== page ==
Despite this, since I can remember, I have had a keen interest in politics, philosophy and religion. I can remember being eager to go to synagogue at around age nine, not for religious purposes, but again for a sense of heritage. On my tenth birthday I was given a kippah by my mother and father (along with a Complete Works of Shakespeare).

Answers to Objections to the Christian Religion; Remarks on his answer to the Letters which Dr. Priestly addressed to the Jews (Newbury, June 11, 1787)

How truly exceptional Foundations 7 was!  I have not been to any of the previous Foundations conferences but for me Foundations 7 was quite literally the best Christian conference that I have ever attended.  And I am not prone to exaggeration – knowing full well that exaggeration is a form of lies.

They should be places where folk can really connect with each other, with God … and with themselves, all within the framework of solid Biblical teaching and an exploration of our Hebraic roots. They should be times where there is space for God to act, where there is freedom to explore, rather than acting as directed. We believe that the newly-launched Foundations Regional conferences can provide such a place. Have a quick read of these testimonies to see what God did at Foundations 7 national conference:

The Foundations vision began in 2012 in mid-winter as an experiment. After six more “experiments” in subsequent years we finally feel that, with Foundations 7 this April, we have “cracked it”. We have arrived at the beginnings of a model for a different kind of Christian conference, one that is informed by Hebraic principles, rather than the rigid structures that have become the norm in the Christian world. Here’s how David Andrew, one of our Bible teachers, explained it:

 This being our third 'Foundations', Agnes and I have been completely won over by the completely 'outside of the box' experience - a feature which has successively developed and improved with each year. Although we are blessed with a great many fine conferences and teachers, it's not normal for Christian gatherings to challenge the stubborn structures of religion that can so easily leave us 'well-taught but still caught' in the sticky webs of western Gentile / Greek religiosity that we have never thought to question because ... we have never thought! Although I'm sure it's not the intention of organisers or speakers or the 'punters', I think that the effect all too often is to provide 'entertainment for the troops' that ensures them a good meal but essentially changes nothing and leaves moribund structures unchallenged. Not so Foundations!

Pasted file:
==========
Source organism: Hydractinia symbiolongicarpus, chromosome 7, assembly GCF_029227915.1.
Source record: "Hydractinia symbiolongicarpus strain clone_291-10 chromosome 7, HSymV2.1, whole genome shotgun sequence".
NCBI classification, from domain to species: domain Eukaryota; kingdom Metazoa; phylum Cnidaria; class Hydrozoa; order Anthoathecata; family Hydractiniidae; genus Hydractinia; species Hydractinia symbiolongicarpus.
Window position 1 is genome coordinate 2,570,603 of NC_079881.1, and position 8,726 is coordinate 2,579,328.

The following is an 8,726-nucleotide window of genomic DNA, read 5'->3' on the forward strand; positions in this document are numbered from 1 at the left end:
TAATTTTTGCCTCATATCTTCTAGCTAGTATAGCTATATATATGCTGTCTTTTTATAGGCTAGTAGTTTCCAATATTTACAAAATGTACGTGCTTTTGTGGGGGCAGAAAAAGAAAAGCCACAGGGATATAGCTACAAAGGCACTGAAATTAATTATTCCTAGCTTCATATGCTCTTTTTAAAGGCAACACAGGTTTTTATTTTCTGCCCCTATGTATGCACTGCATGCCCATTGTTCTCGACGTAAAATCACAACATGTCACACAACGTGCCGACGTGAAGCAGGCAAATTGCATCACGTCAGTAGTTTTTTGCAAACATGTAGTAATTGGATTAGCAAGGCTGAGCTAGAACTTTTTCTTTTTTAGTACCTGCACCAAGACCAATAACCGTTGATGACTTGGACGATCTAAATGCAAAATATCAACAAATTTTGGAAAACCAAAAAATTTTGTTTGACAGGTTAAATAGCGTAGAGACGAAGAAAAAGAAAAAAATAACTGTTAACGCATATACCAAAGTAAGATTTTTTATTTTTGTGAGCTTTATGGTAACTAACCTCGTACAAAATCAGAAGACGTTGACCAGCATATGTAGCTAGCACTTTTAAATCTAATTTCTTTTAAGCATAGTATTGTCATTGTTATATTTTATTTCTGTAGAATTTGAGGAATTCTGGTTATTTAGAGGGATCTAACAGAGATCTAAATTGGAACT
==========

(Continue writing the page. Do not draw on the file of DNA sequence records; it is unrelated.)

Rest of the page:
The preservation of Israel and the preservation of the Nazarene are one phenomenon.” This line mulled over in my head as I sat in the back seat of our big blue van. The van twisted, turned, and trudged through the hillside as we made our way toward the heartland of Israel. I had just finished reading Sholem Asch’s book One Destiny in which he addresses the unique relationship between Judaism and Christianity, centered on the Messianic hope present in both religions. I could not help but connect the preservation of this beautiful land out my window to the people of Israel. The road directed our path through the many Arab and Israeli villages that live in constant tension. Sadly, most of the world does not see the beautiful surrounding area. Judea and Samaria have been in the news a lot lately as our people have been under threat of stabbing attacks from terrorists. While the threat is real, there is no place on earth that brings more peace to your soul than the land God promised and gave to his people.